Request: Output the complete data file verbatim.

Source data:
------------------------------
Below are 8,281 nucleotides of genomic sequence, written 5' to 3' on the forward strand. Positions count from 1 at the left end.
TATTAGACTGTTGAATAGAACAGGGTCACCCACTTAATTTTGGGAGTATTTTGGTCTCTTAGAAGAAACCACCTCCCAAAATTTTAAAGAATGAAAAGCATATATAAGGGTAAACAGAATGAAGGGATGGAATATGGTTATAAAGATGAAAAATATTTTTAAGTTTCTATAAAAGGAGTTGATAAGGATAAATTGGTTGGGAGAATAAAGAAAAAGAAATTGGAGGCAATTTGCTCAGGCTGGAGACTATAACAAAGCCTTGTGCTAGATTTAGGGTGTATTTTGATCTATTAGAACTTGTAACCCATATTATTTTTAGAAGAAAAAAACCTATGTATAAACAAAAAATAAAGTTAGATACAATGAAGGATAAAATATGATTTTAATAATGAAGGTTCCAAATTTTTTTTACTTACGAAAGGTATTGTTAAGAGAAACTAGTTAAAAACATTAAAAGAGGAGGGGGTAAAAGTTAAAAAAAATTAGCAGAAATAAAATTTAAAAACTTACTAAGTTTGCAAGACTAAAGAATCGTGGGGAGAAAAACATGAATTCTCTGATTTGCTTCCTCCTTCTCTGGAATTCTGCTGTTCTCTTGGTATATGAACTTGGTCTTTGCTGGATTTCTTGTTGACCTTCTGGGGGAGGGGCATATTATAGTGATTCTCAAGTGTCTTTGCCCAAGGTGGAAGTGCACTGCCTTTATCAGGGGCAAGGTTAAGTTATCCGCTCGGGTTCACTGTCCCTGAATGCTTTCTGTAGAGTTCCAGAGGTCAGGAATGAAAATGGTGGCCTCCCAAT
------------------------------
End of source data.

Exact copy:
Below are 8,281 nucleotides of genomic sequence, written 5' to 3' on the forward strand. Positions count from 1 at the left end.
TATTAGACTGTTGAATAGAACAGGGTCACCCACTTAATTTTGGGAGTATTTTGGTCTCTTAGAAGAAACCACCTCCCAAAATTTTAAAGAATGAAAAGCATATATAAGGGTAAACAGAATGAAGGGATGGAATATGGTTATAAAGATGAAAAATATTTTTAAGTTTCTATAAAAGGAGTTGATAAGGATAAATTGGTTGGGAGAATAAAGAAAAAGAAATTGGAGGCAATTTGCTCAGGCTGGAGACTATAACAAAGCCTTGTGCTAGATTTAGGGTGTATTTTGATCTATTAGAACTTGTAACCCATATTATTTTTAGAAGAAAAAAACCTATGTATAAACAAAAAATAAAGTTAGATACAATGAAGGATAAAATATGATTTTAATAATGAAGGTTCCAAATTTTTTTTACTTACGAAAGGTATTGTTAAGAGAAACTAGTTAAAAACATTAAAAGAGGAGGGGGTAAAAGTTAAAAAAAATTAGCAGAAATAAAATTTAAAAACTTACTAAGTTTGCAAGACTAAAGAATCGTGGGGAGAAAAACATGAATTCTCTGATTTGCTTCCTCCTTCTCTGGAATTCTGCTGTTCTCTTGGTATATGAACTTGGTCTTTGCTGGATTTCTTGTTGACCTTCTGGGGGAGGGGCATATTATAGTGATTCTCAAGTGTCTTTGCCCAAGGTGGAAGTGCACTGCCTTTATCAGGGGCAAGGTTAAGTTATCCGCTCGGGTTCACTGTCCCTGAATGCTTTCTGTAGAGTTCCAGAGGTCAGGAATGAAAATGGTGGCCTCCCAAT